Using conditional probability and independence to interpret data
Use data presented in two-way frequency tables to approximate conditional probabilities and to decide if events are independent (S-CP.A.4).
Students continue their work with two-way tables, using them to approximate conditional probabilities by using the tables as a sample space, and extending their work to consider independence.
WHAT: This is the second Titanic task in the series of three. Students examine the table from "The Titanic 1" to answer questions such as “Are the events ‘passenger survived’ and 'passenger was first class’ independent events?”
WHY: This task uses two-way frequency tables to answer questions about independence.
WHAT: In this short four-part task, students are given probabilities for rain, lightning, both, or (in part b) one conditioned on the other. Students are asked to determine whether rain and lightning are independent events, and the probabilities of various outcomes.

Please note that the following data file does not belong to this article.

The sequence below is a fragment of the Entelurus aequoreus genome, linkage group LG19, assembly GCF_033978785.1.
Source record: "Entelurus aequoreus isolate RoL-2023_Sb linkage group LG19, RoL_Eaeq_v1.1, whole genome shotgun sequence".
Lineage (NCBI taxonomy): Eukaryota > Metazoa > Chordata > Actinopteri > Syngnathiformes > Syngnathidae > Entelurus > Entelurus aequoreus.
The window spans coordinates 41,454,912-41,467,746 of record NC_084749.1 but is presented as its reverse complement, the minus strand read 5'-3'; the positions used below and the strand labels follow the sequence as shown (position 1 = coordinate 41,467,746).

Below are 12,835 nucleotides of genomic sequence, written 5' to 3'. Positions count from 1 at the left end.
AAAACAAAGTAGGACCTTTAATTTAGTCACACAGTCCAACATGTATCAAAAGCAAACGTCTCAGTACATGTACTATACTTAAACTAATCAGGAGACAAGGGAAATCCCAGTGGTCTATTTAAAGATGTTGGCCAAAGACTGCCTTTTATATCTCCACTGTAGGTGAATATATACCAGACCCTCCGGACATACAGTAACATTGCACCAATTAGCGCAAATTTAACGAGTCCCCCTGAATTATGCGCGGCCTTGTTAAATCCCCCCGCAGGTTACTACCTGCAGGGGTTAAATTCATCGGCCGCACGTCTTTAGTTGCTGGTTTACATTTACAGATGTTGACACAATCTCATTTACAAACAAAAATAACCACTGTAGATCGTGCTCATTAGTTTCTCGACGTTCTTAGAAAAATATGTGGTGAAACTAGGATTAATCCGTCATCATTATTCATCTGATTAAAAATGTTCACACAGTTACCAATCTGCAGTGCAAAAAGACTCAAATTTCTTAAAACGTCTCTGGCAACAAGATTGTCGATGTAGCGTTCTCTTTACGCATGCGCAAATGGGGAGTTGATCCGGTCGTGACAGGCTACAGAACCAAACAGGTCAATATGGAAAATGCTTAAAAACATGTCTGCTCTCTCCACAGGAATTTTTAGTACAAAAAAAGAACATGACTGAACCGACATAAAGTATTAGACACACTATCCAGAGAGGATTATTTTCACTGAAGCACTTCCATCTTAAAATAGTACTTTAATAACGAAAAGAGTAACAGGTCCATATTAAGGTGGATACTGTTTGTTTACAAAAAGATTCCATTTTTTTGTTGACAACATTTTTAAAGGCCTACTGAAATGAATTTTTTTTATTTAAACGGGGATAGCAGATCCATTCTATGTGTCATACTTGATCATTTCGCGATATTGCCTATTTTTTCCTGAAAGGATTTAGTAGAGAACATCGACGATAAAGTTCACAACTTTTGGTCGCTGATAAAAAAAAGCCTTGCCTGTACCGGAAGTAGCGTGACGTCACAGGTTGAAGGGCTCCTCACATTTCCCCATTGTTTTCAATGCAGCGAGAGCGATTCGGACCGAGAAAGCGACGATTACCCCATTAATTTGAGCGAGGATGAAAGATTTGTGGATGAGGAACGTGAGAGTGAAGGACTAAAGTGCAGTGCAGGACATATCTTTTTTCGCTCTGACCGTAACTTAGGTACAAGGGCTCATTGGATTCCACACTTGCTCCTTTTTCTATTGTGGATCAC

WHY: Part a uses the meaning of independence. Part b uses conditional probability of A given B as P(A and B)/P(B). Parts c and d use the Addition Rule outside of a uniform probability model.
WHAT: The teacher’s guide gives this description: “In the 2005 Conference-USA Tournament game, Memphis player Darius Washington Jr. was fouled at the buzzer during a three-point shot. With his team down by two to Louisville, he stepped up to the foul line for three shots. In this lesson, students will compute the probabilities of a win, loss, or tie for Memphis. They will also determine whether or not it was smart for Louisville to foul at the buzzer, and will investigate the conditions when fouling at the buzzer in a close game makes sense.”
WHY: Three Shots is an application of many of the ideas in this unit, including conditional probability and independence (S-CP.A.5, S-CP.B.6) and calculating the probabilities of compound events.
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